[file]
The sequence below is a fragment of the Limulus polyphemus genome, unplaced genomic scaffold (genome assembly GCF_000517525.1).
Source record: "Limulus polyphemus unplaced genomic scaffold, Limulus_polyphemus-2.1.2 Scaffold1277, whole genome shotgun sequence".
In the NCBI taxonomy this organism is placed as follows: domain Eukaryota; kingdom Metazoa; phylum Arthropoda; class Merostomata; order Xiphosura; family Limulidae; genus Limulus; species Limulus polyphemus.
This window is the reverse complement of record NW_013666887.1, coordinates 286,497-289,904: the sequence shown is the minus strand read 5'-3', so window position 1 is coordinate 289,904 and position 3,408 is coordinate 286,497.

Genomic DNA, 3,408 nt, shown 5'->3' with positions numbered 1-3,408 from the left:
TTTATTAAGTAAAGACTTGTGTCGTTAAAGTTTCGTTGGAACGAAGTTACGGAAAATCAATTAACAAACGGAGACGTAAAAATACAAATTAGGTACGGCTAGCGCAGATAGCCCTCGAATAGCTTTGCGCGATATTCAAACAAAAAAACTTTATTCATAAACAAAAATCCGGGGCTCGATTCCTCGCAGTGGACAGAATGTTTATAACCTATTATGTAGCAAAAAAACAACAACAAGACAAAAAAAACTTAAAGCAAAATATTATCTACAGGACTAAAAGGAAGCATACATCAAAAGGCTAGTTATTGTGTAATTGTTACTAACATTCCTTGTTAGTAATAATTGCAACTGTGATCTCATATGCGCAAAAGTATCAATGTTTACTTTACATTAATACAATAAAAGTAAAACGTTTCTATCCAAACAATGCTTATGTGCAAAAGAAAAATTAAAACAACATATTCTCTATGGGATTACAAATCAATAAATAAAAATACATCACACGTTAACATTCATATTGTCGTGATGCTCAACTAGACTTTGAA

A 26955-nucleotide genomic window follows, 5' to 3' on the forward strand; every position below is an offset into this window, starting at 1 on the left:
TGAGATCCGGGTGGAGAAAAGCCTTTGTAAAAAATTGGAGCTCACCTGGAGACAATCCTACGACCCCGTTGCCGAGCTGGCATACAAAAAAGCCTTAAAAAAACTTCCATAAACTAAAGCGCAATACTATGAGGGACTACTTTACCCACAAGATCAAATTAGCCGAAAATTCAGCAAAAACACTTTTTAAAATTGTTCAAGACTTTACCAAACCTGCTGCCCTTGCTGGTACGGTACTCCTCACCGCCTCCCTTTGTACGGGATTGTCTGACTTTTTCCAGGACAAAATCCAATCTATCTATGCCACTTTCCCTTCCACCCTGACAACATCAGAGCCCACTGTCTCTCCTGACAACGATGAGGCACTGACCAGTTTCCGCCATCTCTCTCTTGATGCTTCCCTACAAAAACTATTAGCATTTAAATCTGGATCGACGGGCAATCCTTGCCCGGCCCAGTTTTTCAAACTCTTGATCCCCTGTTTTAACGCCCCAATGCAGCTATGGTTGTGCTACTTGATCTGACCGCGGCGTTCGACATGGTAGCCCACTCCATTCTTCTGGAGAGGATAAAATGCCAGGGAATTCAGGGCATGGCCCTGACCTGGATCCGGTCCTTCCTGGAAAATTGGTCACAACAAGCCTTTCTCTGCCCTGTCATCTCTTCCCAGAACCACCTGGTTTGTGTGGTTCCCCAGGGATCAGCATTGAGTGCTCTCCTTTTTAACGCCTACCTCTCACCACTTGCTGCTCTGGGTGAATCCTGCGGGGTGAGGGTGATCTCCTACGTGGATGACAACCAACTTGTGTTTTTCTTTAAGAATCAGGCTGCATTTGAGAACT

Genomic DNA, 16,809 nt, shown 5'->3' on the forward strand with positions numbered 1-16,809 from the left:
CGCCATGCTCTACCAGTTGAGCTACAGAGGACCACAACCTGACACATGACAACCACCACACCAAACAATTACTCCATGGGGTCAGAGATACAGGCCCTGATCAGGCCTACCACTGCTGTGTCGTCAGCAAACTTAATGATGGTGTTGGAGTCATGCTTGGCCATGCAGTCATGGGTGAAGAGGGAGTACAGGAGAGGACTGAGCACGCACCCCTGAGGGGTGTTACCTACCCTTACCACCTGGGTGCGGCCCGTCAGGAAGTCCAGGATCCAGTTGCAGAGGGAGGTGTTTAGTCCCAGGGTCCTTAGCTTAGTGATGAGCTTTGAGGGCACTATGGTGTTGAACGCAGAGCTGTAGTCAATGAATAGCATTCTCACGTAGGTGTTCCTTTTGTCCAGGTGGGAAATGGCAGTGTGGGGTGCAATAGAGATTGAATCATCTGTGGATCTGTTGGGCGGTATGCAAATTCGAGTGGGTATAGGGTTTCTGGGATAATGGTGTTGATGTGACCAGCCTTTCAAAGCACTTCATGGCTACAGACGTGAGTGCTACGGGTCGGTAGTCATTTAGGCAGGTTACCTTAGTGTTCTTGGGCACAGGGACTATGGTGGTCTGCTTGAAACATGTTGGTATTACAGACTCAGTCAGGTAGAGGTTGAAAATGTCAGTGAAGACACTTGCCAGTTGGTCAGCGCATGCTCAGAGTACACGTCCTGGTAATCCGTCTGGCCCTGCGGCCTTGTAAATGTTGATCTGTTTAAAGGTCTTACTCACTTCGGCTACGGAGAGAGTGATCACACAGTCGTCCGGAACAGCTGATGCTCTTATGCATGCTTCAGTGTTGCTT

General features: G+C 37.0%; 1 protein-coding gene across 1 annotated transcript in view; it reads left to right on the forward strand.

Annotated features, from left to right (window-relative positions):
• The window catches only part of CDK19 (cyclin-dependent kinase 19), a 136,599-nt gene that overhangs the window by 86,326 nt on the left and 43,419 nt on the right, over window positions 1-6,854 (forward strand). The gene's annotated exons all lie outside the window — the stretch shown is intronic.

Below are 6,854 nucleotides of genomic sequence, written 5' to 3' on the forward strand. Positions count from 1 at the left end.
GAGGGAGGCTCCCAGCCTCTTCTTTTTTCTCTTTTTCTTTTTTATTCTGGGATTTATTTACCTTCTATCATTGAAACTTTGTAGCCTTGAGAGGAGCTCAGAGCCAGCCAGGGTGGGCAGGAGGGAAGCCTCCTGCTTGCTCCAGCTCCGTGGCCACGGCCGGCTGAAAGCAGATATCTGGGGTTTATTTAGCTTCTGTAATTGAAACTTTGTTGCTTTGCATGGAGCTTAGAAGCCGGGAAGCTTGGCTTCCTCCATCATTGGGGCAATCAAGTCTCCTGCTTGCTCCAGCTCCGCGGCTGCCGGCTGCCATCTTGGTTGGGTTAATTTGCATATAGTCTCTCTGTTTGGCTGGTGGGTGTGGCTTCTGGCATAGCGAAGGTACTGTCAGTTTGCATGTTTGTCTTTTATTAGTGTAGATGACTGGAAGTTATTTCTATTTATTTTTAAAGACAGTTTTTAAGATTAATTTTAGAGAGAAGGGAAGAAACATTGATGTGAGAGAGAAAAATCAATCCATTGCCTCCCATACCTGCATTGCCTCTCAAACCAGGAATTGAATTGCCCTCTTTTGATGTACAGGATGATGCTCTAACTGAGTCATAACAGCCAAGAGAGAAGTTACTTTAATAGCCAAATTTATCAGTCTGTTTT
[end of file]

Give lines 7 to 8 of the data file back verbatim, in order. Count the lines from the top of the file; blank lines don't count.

A 26955-nucleotide genomic window follows, 5' to 3' on the forward strand; every position below is an offset into this window, starting at 1 on the left:
TGAGATCCGGGTGGAGAAAAGCCTTTGTAAAAAATTGGAGCTCACCTGGAGACAATCCTACGACCCCGTTGCCGAGCTGGCATACAAAAAAGCCTTAAAAAAACTTCCATAAACTAAAGCGCAATACTATGAGGGACTACTTTACCCACAAGATCAAATTAGCCGAAAATTCAGCAAAAACACTTTTTAAAATTGTTCAAGACTTTACCAAACCTGCTGCCCTTGCTGGTACGGTACTCCTCACCGCCTCCCTTTGTACGGGATTGTCTGACTTTTTCCAGGACAAAATCCAATCTATCTATGCCACTTTCCCTTCCACCCTGACAACATCAGAGCCCACTGTCTCTCCTGACAACGATGAGGCACTGACCAGTTTCCGCCATCTCTCTCTTGATGCTTCCCTACAAAAACTATTAGCATTTAAATCTGGATCGACGGGCAATCCTTGCCCGGCCCAGTTTTTCAAACTCTTGATCCCCTGTTTTAACGCCCCAATGCAGCTATGGTTGTGCTACTTGATCTGACCGCGGCGTTCGACATGGTAGCCCACTCCATTCTTCTGGAGAGGATAAAATGCCAGGGAATTCAGGGCATGGCCCTGACCTGGATCCGGTCCTTCCTGGAAAATTGGTCACAACAAGCCTTTCTCTGCCCTGTCATCTCTTCCCAGAACCACCTGGTTTGTGTGGTTCCCCAGGGATCAGCATTGAGTGCTCTCCTTTTTAACGCCTACCTCTCACCACTTGCTGCTCTGGGTGAATCCTGCGGGGTGAGGGTGATCTCCTACGTGGATGACAACCAACTTGTGTTTTTCTTTAAGAATCAGGCTGCATTTGAGAACT